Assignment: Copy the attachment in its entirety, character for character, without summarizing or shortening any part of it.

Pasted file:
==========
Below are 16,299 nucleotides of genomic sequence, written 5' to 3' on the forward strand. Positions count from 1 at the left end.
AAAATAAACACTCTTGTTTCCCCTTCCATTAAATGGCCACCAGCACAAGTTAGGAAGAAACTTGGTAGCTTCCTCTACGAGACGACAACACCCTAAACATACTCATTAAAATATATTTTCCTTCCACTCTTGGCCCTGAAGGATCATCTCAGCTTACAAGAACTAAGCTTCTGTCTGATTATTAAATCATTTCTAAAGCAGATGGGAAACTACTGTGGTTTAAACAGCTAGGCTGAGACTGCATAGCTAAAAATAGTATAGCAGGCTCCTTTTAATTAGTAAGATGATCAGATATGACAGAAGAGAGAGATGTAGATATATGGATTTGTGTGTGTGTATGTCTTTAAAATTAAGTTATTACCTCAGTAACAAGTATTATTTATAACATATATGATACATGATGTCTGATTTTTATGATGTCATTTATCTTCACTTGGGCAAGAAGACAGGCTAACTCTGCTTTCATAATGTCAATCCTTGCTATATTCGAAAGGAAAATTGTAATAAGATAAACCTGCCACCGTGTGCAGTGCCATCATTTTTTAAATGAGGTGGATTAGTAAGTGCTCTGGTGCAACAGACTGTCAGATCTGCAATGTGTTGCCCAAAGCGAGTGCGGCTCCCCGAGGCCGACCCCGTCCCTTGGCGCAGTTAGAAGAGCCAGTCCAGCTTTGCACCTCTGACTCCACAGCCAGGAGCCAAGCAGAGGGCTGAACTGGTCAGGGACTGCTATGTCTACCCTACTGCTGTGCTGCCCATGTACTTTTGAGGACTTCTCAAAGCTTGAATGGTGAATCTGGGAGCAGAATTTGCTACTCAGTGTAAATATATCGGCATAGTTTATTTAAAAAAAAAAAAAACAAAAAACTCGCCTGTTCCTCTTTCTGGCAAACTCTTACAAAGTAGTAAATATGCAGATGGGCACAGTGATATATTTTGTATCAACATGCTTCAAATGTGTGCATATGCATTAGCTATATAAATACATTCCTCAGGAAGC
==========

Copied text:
Below are 16,299 nucleotides of genomic sequence, written 5' to 3' on the forward strand. Positions count from 1 at the left end.
AAAATAAACACTCTTGTTTCCCCTTCCATTAAATGGCCACCAGCACAAGTTAGGAAGAAACTTGGTAGCTTCCTCTACGAGACGACAACACCCTAAACATACTCATTAAAATATATTTTCCTTCCACTCTTGGCCCTGAAGGATCATCTCAGCTTACAAGAACTAAGCTTCTGTCTGATTATTAAATCATTTCTAAAGCAGATGGGAAACTACTGTGGTTTAAACAGCTAGGCTGAGACTGCATAGCTAAAAATAGTATAGCAGGCTCCTTTTAATTAGTAAGATGATCAGATATGACAGAAGAGAGAGATGTAGATATATGGATTTGTGTGTGTGTATGTCTTTAAAATTAAGTTATTACCTCAGTAACAAGTATTATTTATAACATATATGATACATGATGTCTGATTTTTATGATGTCATTTATCTTCACTTGGGCAAGAAGACAGGCTAACTCTGCTTTCATAATGTCAATCCTTGCTATATTCGAAAGGAAAATTGTAATAAGATAAACCTGCCACCGTGTGCAGTGCCATCATTTTTTAAATGAGGTGGATTAGTAAGTGCTCTGGTGCAACAGACTGTCAGATCTGCAATGTGTTGCCCAAAGCGAGTGCGGCTCCCCGAGGCCGACCCCGTCCCTTGGCGCAGTTAGAAGAGCCAGTCCAGCTTTGCACCTCTGACTCCACAGCCAGGAGCCAAGCAGAGGGCTGAACTGGTCAGGGACTGCTATGTCTACCCTACTGCTGTGCTGCCCATGTACTTTTGAGGACTTCTCAAAGCTTGAATGGTGAATCTGGGAGCAGAATTTGCTACTCAGTGTAAATATATCGGCATAGTTTATTTAAAAAAAAAAAAAACAAAAAACTCGCCTGTTCCTCTTTCTGGCAAACTCTTACAAAGTAGTAAATATGCAGATGGGCACAGTGATATATTTTGTATCAACATGCTTCAAATGTGTGCATATGCATTAGCTATATAAATACATTCCTCAGGAAGC